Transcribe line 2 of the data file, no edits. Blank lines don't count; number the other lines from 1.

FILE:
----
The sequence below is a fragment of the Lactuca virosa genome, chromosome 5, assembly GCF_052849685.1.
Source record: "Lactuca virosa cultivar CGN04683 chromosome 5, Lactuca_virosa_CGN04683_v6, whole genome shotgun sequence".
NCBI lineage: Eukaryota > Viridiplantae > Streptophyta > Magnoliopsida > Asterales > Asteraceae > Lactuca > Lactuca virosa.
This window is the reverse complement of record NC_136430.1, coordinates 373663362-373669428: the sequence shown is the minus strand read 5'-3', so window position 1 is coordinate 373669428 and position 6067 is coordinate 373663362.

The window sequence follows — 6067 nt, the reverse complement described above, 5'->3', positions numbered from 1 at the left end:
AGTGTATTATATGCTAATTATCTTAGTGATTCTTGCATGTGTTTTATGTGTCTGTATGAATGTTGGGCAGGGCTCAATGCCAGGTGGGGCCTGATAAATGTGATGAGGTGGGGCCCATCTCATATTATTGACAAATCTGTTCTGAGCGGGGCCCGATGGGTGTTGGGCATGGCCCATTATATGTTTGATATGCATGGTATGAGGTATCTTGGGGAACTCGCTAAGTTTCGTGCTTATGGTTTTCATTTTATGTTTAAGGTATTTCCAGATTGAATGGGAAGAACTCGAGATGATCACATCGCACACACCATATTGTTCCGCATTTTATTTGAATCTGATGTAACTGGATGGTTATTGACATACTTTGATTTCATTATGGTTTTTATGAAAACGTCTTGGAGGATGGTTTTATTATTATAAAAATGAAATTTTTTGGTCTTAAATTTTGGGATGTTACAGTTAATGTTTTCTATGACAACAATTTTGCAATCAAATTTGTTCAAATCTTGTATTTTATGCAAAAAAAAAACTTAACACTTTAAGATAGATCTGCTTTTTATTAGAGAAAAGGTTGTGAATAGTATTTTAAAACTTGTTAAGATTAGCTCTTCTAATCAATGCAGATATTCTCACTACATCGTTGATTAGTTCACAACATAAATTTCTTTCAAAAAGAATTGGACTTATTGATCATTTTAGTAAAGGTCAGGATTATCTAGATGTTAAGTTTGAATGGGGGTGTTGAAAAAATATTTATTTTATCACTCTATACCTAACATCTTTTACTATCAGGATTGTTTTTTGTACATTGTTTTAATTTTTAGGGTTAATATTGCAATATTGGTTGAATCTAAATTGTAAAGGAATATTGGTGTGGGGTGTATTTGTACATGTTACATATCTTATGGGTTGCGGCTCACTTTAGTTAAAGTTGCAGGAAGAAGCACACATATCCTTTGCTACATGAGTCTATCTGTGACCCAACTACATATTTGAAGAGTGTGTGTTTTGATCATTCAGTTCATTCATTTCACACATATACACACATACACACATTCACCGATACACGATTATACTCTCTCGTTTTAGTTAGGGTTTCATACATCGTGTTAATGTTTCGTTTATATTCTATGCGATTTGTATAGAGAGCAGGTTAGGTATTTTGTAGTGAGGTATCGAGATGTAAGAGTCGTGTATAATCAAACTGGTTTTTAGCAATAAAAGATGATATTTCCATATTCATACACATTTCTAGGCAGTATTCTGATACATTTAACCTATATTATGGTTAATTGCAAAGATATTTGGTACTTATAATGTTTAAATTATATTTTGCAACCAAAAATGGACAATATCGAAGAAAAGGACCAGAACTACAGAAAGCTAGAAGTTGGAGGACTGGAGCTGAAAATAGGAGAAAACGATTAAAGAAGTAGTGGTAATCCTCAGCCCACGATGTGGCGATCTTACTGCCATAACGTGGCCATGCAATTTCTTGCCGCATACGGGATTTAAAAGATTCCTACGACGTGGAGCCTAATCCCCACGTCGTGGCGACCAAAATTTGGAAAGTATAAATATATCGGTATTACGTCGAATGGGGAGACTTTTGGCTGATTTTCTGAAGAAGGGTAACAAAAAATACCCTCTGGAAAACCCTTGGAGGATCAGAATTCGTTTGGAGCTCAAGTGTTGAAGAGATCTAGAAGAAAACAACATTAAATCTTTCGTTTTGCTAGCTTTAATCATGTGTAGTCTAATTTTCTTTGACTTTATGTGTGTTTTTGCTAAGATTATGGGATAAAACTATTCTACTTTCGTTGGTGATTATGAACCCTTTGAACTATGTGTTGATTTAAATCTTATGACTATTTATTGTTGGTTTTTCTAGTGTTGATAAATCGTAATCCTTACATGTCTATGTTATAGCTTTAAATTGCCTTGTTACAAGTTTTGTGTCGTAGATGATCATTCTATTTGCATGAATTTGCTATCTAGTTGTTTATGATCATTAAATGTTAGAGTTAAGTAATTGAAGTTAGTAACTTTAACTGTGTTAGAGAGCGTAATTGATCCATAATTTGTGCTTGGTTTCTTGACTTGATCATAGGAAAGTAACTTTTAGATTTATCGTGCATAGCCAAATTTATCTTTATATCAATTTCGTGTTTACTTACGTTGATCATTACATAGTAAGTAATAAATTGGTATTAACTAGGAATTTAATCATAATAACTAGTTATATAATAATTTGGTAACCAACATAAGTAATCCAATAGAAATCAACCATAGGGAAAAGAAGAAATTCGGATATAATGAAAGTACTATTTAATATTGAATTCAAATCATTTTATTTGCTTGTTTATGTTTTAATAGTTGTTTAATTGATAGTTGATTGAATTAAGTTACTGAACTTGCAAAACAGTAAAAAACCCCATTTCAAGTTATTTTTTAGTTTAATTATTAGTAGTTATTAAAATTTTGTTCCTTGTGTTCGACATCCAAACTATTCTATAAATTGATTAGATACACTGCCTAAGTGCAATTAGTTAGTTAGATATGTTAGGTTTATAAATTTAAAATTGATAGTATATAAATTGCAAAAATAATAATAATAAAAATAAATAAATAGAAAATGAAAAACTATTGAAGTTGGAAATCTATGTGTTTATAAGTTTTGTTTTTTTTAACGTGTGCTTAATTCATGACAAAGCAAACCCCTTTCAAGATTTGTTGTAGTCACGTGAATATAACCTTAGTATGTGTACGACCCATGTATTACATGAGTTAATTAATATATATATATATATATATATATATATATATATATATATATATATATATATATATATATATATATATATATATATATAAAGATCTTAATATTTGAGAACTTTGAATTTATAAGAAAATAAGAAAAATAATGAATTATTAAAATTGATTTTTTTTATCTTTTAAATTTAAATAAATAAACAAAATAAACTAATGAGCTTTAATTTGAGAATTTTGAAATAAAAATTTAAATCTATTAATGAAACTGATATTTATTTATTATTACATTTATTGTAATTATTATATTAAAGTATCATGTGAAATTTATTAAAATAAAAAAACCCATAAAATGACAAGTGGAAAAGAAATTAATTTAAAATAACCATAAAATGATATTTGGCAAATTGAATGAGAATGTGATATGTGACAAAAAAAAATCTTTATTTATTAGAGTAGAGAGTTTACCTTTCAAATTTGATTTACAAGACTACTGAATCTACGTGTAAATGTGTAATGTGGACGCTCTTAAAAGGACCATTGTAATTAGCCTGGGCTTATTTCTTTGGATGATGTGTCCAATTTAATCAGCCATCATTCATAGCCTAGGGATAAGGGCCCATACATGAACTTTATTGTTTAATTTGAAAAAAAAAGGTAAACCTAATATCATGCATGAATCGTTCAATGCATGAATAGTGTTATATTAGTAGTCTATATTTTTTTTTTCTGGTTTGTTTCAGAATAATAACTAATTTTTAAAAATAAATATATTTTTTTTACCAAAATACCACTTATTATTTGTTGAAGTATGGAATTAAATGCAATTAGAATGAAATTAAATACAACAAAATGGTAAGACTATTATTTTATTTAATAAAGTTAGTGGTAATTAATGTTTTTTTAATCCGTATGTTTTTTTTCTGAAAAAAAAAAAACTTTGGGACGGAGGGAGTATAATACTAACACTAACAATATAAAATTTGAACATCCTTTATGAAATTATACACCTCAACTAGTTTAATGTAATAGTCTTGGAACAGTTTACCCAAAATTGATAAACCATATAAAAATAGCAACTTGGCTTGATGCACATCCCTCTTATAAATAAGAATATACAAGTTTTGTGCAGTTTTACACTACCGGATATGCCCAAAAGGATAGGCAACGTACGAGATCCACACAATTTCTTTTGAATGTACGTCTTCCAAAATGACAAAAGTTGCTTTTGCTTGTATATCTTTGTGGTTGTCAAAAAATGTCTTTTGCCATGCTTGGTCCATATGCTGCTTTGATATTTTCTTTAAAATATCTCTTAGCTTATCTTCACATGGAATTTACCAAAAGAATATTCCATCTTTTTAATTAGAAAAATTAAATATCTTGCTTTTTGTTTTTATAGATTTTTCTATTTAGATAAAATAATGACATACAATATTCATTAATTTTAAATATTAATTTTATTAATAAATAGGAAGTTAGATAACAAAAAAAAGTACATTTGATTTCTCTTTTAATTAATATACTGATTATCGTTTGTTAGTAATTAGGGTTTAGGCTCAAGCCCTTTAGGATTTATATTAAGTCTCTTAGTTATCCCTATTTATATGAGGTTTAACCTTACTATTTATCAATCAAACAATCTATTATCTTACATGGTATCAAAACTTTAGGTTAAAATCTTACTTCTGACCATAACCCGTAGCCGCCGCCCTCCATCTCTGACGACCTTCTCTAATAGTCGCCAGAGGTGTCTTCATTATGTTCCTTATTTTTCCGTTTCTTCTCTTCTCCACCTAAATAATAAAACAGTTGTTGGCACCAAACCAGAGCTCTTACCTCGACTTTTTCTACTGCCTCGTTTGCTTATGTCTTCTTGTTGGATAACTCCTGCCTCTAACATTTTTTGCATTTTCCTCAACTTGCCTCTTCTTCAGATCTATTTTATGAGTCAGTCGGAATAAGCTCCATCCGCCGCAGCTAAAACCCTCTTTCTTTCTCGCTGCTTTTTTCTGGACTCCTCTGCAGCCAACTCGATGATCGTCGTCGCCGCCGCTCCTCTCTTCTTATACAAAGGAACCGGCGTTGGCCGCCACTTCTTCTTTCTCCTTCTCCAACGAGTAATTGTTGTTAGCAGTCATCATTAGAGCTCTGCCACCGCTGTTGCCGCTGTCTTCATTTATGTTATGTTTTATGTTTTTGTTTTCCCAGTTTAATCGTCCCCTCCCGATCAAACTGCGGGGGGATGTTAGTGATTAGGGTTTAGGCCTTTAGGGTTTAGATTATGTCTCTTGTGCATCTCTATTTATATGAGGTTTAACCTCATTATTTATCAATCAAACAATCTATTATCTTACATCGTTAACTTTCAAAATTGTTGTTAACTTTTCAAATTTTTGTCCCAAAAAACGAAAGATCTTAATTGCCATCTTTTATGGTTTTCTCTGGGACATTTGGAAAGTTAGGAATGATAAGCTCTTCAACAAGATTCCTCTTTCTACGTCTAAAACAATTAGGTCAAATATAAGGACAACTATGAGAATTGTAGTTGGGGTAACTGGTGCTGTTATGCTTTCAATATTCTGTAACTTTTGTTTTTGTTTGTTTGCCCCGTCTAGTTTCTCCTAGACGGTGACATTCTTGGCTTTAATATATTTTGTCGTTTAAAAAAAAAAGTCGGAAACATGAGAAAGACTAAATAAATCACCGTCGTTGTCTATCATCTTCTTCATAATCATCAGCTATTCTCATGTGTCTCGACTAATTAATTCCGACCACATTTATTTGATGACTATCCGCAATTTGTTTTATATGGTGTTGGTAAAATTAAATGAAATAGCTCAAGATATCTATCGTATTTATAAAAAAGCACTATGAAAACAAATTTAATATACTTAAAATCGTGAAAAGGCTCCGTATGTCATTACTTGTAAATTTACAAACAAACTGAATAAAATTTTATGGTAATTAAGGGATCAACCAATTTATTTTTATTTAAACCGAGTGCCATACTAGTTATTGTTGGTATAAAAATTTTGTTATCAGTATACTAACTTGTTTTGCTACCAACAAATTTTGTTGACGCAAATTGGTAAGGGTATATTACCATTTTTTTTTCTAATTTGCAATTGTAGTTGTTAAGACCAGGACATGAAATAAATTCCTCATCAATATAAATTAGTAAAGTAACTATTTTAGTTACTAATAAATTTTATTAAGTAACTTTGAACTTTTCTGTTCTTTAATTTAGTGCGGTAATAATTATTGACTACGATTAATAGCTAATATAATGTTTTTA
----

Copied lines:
Source record: "Lactuca virosa cultivar CGN04683 chromosome 5, Lactuca_virosa_CGN04683_v6, whole genome shotgun sequence".